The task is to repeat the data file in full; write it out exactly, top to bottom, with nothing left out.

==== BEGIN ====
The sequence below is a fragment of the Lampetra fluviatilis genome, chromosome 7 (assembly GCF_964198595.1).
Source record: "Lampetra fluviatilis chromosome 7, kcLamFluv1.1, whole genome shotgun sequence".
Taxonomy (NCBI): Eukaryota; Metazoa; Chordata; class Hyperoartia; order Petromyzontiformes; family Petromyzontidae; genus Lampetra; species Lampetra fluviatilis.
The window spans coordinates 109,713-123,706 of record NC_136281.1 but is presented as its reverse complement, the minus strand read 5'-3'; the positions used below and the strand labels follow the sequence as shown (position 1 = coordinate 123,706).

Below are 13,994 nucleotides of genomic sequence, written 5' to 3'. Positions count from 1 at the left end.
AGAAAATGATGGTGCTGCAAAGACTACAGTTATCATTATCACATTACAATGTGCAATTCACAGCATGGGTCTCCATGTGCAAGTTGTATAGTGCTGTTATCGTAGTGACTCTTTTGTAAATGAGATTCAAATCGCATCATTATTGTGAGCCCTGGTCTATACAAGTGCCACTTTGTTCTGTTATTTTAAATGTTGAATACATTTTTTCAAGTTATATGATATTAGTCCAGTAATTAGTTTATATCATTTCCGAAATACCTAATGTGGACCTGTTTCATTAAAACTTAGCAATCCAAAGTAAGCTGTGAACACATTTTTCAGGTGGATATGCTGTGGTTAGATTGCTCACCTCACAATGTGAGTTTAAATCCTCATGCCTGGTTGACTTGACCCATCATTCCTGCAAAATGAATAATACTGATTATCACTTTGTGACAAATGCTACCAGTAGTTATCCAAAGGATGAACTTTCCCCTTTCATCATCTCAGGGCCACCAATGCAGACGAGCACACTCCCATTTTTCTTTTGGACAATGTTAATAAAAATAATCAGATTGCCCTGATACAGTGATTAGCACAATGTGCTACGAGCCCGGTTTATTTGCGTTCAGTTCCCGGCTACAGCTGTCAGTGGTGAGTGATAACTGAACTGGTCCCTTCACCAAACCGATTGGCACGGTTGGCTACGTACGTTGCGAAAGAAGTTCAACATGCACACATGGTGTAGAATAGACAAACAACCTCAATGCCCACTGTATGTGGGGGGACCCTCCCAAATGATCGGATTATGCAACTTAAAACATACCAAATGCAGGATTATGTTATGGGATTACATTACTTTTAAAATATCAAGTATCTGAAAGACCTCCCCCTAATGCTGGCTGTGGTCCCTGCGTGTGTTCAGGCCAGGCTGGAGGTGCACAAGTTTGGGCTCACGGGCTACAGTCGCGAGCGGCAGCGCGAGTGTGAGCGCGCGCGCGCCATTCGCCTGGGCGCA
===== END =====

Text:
The sequence below is a fragment of the Lampetra fluviatilis genome, chromosome 7 (assembly GCF_964198595.1).
Source record: "Lampetra fluviatilis chromosome 7, kcLamFluv1.1, whole genome shotgun sequence".
Taxonomy (NCBI): Eukaryota; Metazoa; Chordata; class Hyperoartia; order Petromyzontiformes; family Petromyzontidae; genus Lampetra; species Lampetra fluviatilis.
The window spans coordinates 109,713-123,706 of record NC_136281.1 but is presented as its reverse complement, the minus strand read 5'-3'; the positions used below and the strand labels follow the sequence as shown (position 1 = coordinate 123,706).

Below are 13,994 nucleotides of genomic sequence, written 5' to 3'. Positions count from 1 at the left end.
AGAAAATGATGGTGCTGCAAAGACTACAGTTATCATTATCACATTACAATGTGCAATTCACAGCATGGGTCTCCATGTGCAAGTTGTATAGTGCTGTTATCGTAGTGACTCTTTTGTAAATGAGATTCAAATCGCATCATTATTGTGAGCCCTGGTCTATACAAGTGCCACTTTGTTCTGTTATTTTAAATGTTGAATACATTTTTTCAAGTTATATGATATTAGTCCAGTAATTAGTTTATATCATTTCCGAAATACCTAATGTGGACCTGTTTCATTAAAACTTAGCAATCCAAAGTAAGCTGTGAACACATTTTTCAGGTGGATATGCTGTGGTTAGATTGCTCACCTCACAATGTGAGTTTAAATCCTCATGCCTGGTTGACTTGACCCATCATTCCTGCAAAATGAATAATACTGATTATCACTTTGTGACAAATGCTACCAGTAGTTATCCAAAGGATGAACTTTCCCCTTTCATCATCTCAGGGCCACCAATGCAGACGAGCACACTCCCATTTTTCTTTTGGACAATGTTAATAAAAATAATCAGATTGCCCTGATACAGTGATTAGCACAATGTGCTACGAGCCCGGTTTATTTGCGTTCAGTTCCCGGCTACAGCTGTCAGTGGTGAGTGATAACTGAACTGGTCCCTTCACCAAACCGATTGGCACGGTTGGCTACGTACGTTGCGAAAGAAGTTCAACATGCACACATGGTGTAGAATAGACAAACAACCTCAATGCCCACTGTATGTGGGGGGACCCTCCCAAATGATCGGATTATGCAACTTAAAACATACCAAATGCAGGATTATGTTATGGGATTACATTACTTTTAAAATATCAAGTATCTGAAAGACCTCCCCCTAATGCTGGCTGTGGTCCCTGCGTGTGTTCAGGCCAGGCTGGAGGTGCACAAGTTTGGGCTCACGGGCTACAGTCGCGAGCGGCAGCGCGAGTGTGAGCGCGCGCGCGCCATTCGCCTGGGCGCA